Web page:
How To Design The Ultimate Home Retreat
After the stresses of the day, there's nothing better than retiring to your chill zone for calm relaxation. However, for many of us, our homes are hardly what you'd call "relaxing". This can all change though, through the power of design. All it takes is a little bit of know-how.
Here are our key pointers for designing a tranquil space within the home.
It'll come as no surprise that color influences how stressful or relaxing a room is. Different colors have different effects on our mood, and that’s especially true in interiors. Bright colors are energizing, and muted colors are calming. Color is one of the easiest tools for manipulating mood within a space.
To maximize the calming effect of a room, it’s a good idea to use lots of shades of cream and off-white. And you could use pastel and pale colors to add variety. Monochromatic (using one color) schemes have an especially calming effect. Combine these colors with the green hues of plants and the effects are multiplied.
Though many of us seek comfort in small keepsakes, trinkets, and tchotchkes, it’s all too easy to get carried away. Cluttered spaces can stress us out so it’s best to limit yourself to the necessities. If you’re worried this'll make your space feel dull, remember you can still add little touches of comfort, just don’t go overboard.
Once you’ve decluttered, turn your attention to organization. When everything has a place, there are fewer things to worry about. According to Melanie Charlton Fowler, owner of Closs-ette, a professional organizing company, “When clutter is tempered, styled, organized, or decorated there becomes a flow.”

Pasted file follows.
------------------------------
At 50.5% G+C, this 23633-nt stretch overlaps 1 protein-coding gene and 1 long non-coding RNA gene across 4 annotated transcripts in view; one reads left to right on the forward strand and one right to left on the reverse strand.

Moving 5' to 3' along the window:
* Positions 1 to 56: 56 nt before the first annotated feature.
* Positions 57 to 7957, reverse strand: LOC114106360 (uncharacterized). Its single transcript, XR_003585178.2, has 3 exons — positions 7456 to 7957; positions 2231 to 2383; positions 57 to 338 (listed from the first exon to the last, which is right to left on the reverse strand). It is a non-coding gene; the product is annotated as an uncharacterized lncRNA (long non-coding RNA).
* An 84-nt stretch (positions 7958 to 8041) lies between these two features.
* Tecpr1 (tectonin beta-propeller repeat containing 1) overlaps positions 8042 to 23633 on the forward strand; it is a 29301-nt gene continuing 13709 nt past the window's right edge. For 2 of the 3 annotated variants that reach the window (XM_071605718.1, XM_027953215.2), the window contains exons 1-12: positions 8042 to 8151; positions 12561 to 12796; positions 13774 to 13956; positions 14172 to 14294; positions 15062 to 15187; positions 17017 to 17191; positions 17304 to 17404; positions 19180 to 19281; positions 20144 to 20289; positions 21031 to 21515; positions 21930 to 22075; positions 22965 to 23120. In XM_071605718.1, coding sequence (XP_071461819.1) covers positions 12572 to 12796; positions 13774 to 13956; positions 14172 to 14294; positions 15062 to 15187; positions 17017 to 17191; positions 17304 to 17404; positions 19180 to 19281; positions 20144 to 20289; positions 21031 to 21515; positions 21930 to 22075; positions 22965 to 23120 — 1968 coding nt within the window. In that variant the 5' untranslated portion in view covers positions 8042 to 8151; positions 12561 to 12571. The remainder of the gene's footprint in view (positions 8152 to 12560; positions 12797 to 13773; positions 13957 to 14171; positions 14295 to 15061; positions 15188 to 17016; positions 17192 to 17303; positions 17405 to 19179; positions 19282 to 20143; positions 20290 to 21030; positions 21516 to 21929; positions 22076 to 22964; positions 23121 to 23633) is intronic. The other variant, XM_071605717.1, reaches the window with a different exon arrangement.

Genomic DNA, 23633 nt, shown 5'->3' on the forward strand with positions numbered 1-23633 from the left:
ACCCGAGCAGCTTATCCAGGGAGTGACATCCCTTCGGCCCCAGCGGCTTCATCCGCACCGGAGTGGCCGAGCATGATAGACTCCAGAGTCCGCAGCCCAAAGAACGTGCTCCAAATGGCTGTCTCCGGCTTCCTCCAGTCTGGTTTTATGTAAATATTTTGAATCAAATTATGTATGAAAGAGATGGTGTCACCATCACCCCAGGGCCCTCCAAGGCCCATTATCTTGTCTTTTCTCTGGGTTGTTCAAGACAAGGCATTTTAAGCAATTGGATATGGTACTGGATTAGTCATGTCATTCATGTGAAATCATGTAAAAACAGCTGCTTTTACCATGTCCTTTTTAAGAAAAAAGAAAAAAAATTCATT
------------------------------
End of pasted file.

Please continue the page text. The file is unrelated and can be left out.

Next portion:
Good lighting is the cornerstone of a well-designed room. Natural light makes a space glow and adds a sense of serenity that’s extremely hard to imitate. If you’re lacking natural light, try using a nice warm lampshade or bulb to create some mood lighting - dimmers can help too.
When you’re creating a relaxing space, it goes deeper than just sight. You should be thinking about all your senses, including smell. Get yourself scented candles or a lavender diffuser and use that to spread calming, tranquil aromas around the room. Make a ritual out of lighting it/turning it on and your brain will begin to associate it with winding down.
Less is more
Chances are, there’s plenty of things lying around that you rarely use or need. All of these things crowd out your brain space and exercise subtle stress on your thinking. Ask yourself: Do you really need all those tidbits? Is that chair serving a purpose other than holding clothes? Go through your things and ask whether you need them handy or if there’s a better place to store them.
Cleanliness is next to…
Dirt, dust, and grime is a sure way to create a stressful environment. So, before you do anything else, bust out the vacuum, the mop, and some wipes, and get cleaning. A good deep clean is a good way of bonding you to the space, showing respect to the room by investing time and elbow grease into it.
Be mindful when you choose what artworks to display in your room. Choose pictures that create calming effects and have connotations of peacefulness. These could be scenes of beaches, sunsets, and clean natural scenes, or places and moments that are particularly special to you. Ensure that when hanging, you do so correctly. Our article can help here.
We hope you've enjoyed these tips and have felt inspired to give your home a breath of tranquility. Happy relaxing!